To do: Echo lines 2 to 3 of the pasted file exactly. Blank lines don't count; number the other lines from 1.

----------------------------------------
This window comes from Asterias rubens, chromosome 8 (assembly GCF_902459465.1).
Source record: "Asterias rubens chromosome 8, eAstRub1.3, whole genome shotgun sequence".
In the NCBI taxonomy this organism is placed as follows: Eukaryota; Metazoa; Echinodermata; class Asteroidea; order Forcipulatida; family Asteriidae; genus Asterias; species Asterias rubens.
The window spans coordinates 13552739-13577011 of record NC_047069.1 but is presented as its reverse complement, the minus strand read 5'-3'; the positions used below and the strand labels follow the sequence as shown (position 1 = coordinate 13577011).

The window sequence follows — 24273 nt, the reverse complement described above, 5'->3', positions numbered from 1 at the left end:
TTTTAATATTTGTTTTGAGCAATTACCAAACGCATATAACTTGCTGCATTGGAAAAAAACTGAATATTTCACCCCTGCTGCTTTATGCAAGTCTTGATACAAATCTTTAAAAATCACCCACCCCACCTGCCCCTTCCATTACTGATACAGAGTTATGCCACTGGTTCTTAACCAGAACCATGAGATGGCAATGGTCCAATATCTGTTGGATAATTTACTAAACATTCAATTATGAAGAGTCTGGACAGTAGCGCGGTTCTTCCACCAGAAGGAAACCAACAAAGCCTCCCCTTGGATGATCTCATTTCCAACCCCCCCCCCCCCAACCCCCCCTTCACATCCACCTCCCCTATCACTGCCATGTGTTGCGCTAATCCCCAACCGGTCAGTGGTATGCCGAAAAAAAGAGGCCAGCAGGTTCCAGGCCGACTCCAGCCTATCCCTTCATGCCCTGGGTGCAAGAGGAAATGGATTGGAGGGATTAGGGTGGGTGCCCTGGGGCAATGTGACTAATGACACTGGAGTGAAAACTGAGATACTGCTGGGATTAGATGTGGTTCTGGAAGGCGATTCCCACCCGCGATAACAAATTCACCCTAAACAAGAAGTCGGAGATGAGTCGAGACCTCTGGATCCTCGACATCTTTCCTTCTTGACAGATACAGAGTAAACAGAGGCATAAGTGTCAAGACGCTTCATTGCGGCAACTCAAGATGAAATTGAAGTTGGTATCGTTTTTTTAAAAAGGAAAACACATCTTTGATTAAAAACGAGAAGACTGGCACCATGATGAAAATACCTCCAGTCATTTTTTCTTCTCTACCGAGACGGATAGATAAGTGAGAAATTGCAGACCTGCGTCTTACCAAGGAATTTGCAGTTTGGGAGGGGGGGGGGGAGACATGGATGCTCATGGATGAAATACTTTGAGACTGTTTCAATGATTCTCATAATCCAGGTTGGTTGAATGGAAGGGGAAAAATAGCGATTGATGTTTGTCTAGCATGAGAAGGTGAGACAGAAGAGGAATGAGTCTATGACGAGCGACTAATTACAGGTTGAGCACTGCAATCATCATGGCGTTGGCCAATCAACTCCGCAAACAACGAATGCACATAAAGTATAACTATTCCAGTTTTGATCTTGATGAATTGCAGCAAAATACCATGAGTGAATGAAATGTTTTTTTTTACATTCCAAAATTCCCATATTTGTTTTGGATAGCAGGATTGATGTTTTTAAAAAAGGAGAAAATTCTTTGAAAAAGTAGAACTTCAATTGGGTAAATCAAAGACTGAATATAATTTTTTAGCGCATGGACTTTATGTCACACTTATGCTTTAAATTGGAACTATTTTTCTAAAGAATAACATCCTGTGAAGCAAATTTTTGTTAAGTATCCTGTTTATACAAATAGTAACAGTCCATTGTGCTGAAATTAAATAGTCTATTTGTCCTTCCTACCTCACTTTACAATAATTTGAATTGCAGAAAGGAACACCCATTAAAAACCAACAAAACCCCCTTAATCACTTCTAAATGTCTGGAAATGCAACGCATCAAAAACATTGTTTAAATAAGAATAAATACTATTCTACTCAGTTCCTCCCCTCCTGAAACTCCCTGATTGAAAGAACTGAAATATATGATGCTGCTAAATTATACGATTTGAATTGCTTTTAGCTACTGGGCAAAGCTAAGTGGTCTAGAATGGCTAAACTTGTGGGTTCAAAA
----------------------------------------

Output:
Source record: "Asterias rubens chromosome 8, eAstRub1.3, whole genome shotgun sequence".
In the NCBI taxonomy this organism is placed as follows: Eukaryota; Metazoa; Echinodermata; class Asteroidea; order Forcipulatida; family Asteriidae; genus Asterias; species Asterias rubens.